‘Is this a prologue, or the posy of a ring?’ ‘Tis brief, my lord’ * This beauty is reputed to have been given by John of Gaunt (1340-1399) to his mistress and subsequent third wife, Katheryn Swinford (1350-1403). The inscription reads ‘alas for fayte’ which was probably a nod to Gaunt and Katherine’s illicit loveContinue reading “MEDIEVAL POSY RINGS – GIVEN WITH LOVE…”
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A COLLECTION OF REVOLTING REMEDIES FROM THE MIDDLE AGES
Revolting Remedies from the Middle Ages. Edited by Professor Daniel Wakelin. Published by the Bodleian Library Oxford. Under the Dreaming Spires of Oxford – well Oxford University to be precise – a group of students have compiled and transcribed this entertaining selection of remedies from medieval manuscripts in the Bodleian Library Here in their bookContinue reading “A COLLECTION OF REVOLTING REMEDIES FROM THE MIDDLE AGES”
St DUNSTAN-IN-THE-EAST, SURVIVER OF DISASTER, NOW TRANQUIL HAVEN.
The peaceful garden…a tranquil spot to sit a while in the busy heart of the City of London. Photo Haarkon co.uk. St Dunstan-in-the-East was already ancient when John Stow wrote about it in his Survey of London Written in the Year 1598. Not to be confused with St Dunstan-in-the West, Stow described the church as ‘a fairContinue reading “St DUNSTAN-IN-THE-EAST, SURVIVER OF DISASTER, NOW TRANQUIL HAVEN.”
THE MYSTERIOUS CHEAPSIDE HOARD, DISCOVERY AND FURTHER ADVENTURES….
The Cheapside Hoard. Discovered beneath the floor of an ancient cellar during the demolition of 30-32 Cheapside in 1912. How the owners of such jewels must have shimmered in the candlelight. Photo 1websurfer@Flikr. The Cheapside Hoard as it has become known was discovered in June 1912 at 30-32 Cheapside when workmen were demolishing a trioContinue reading “THE MYSTERIOUS CHEAPSIDE HOARD, DISCOVERY AND FURTHER ADVENTURES….”
SIR PAUL PINDAR c.1565-1650. AND HIS HOUSE IN BISHOPSGATE
The façade of Sir Paul Pindar’s house in Bishopgate. Now in the Victoria and Albert Museum. Photo Victoria and Albert Museum Collection Sir Paul Pindar acquired the site in what was then known as Bishopsgate Street Without in 1597 and begun building the house, later known as Pindar’s House, shortly afterward at the corner of HalfContinue reading “SIR PAUL PINDAR c.1565-1650. AND HIS HOUSE IN BISHOPSGATE”
RICHARD WHITTINGTON c.1350-1423. MERCER, MAYOR AND A MOST BENEVOLENT CITIZEN OF LONDON
A delightful artist’s impression of ‘Richard Whittington dispensing his charities’. Artist Henrietta Ray before 1905 oil on canvas. Royal exchange. Even the most disinterested in history children would recognise the name Dick/Richard Whittington and also his best, and only friend, his cat, most of them being familiar with the rather delightful folk story, which dates back toContinue reading “RICHARD WHITTINGTON c.1350-1423. MERCER, MAYOR AND A MOST BENEVOLENT CITIZEN OF LONDON”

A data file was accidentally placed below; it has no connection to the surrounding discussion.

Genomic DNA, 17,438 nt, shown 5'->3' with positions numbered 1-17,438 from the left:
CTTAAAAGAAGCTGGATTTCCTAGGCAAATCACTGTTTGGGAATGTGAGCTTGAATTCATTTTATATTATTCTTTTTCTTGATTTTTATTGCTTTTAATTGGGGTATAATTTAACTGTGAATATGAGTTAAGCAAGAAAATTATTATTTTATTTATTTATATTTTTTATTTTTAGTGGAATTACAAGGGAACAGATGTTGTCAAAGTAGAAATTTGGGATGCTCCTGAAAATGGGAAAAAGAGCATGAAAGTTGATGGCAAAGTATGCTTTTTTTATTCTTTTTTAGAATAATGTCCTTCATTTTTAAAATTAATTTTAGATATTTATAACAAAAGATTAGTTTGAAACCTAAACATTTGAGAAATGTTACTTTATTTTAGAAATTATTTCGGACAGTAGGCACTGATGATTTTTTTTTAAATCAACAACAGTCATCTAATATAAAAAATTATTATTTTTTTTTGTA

SIR THOMAS BURGH c.1430-1496 AND GAINSBOROUGH OLD HALL
Gainsborough Old Hall. Photo thanks to Graham Oxford Photography Street. Sir Thomas Burgh was the builder of Gainsborough Hall, as seen today, after inheriting the original building in 1455 on the death of his mother Elizabeth Percy, when he was 24 years old. The building and enhancement, which took place over the course of 20Continue reading “SIR THOMAS BURGH c.1430-1496 AND GAINSBOROUGH OLD HALL”
Coldharbour – An Important Medieval London House
A segment of the Visscher Panorama of London 1616 showing Coldharbour after the earlier medieval house had been demolished by the Earl of Shrewsbury c.1585 and rebuilt up to the waterfront. The rebuild incorporated many tenements ‘now letten out for great rents to people of all sorts’ (Stow). Image Peter Harrington Rare Books. FurtherContinue reading “Coldharbour – An Important Medieval London House”
CROSSBONES – BURIAL PLACE OF WINCHESTER GEESE AND ‘THE OUTCAST DEAD’ – SOUTHWARK, LONDON.
Shrine of many ribbons at the entrance to Crossbones Cemetery. Photo Kay Nicols. It’s harder to find a more sadder place in South London than the site of Crossbones Burial Ground, Redcross Way, which is a side street tucked away off the busy Borough High Street, South London. It’s safe to say that manyContinue reading “CROSSBONES – BURIAL PLACE OF WINCHESTER GEESE AND ‘THE OUTCAST DEAD’ – SOUTHWARK, LONDON.”
RALPH NEVILLE, 2ND EARL OF WESTMORLAND – HIS HOME, BRANCEPETH CASTLE AND BURIAL IN BRANCEPETH CHURCH.
Ralph Neville, 2nd Earl of Westmorland c.1406-1484 and one of his wives. Fine oak effigy once in Brancepeth Church, County Durham. Destroyed 1998. Drawn by Charles Stothard c.1815. An interesting life if somewhat tinged by tragedy. Ralph Neville 2nd Earl of Westmorland, born at Cockermouth in Cumbria (c.1406-1485) was the son of Lord JohnContinue reading “RALPH NEVILLE, 2ND EARL OF WESTMORLAND – HIS HOME, BRANCEPETH CASTLE AND BURIAL IN BRANCEPETH CHURCH.”